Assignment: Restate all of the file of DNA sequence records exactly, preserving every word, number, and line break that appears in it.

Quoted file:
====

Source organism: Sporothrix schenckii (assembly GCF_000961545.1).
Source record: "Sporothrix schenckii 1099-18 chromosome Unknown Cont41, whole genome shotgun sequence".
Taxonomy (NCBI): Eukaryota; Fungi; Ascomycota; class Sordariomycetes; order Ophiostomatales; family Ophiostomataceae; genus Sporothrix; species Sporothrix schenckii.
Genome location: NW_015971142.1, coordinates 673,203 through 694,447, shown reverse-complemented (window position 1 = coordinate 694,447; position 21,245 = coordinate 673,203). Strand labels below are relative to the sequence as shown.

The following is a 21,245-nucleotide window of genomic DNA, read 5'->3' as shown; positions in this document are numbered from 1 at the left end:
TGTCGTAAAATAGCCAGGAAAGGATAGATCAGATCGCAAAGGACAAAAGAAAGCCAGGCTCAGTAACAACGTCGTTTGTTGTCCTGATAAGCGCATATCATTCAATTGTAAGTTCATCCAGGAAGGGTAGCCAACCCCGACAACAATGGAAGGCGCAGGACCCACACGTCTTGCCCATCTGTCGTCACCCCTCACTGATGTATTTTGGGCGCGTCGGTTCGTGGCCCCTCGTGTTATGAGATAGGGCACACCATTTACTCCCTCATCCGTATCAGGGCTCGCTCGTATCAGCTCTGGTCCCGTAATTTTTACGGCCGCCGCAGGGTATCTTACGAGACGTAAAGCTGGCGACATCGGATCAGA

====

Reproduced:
Source organism: Sporothrix schenckii (assembly GCF_000961545.1).
Source record: "Sporothrix schenckii 1099-18 chromosome Unknown Cont41, whole genome shotgun sequence".
Taxonomy (NCBI): Eukaryota; Fungi; Ascomycota; class Sordariomycetes; order Ophiostomatales; family Ophiostomataceae; genus Sporothrix; species Sporothrix schenckii.
Genome location: NW_015971142.1, coordinates 673,203 through 694,447, shown reverse-complemented (window position 1 = coordinate 694,447; position 21,245 = coordinate 673,203). Strand labels below are relative to the sequence as shown.

The following is a 21,245-nucleotide window of genomic DNA, read 5'->3' as shown; positions in this document are numbered from 1 at the left end:
TGTCGTAAAATAGCCAGGAAAGGATAGATCAGATCGCAAAGGACAAAAGAAAGCCAGGCTCAGTAACAACGTCGTTTGTTGTCCTGATAAGCGCATATCATTCAATTGTAAGTTCATCCAGGAAGGGTAGCCAACCCCGACAACAATGGAAGGCGCAGGACCCACACGTCTTGCCCATCTGTCGTCACCCCTCACTGATGTATTTTGGGCGCGTCGGTTCGTGGCCCCTCGTGTTATGAGATAGGGCACACCATTTACTCCCTCATCCGTATCAGGGCTCGCTCGTATCAGCTCTGGTCCCGTAATTTTTACGGCCGCCGCAGGGTATCTTACGAGACGTAAAGCTGGCGACATCGGATCAGA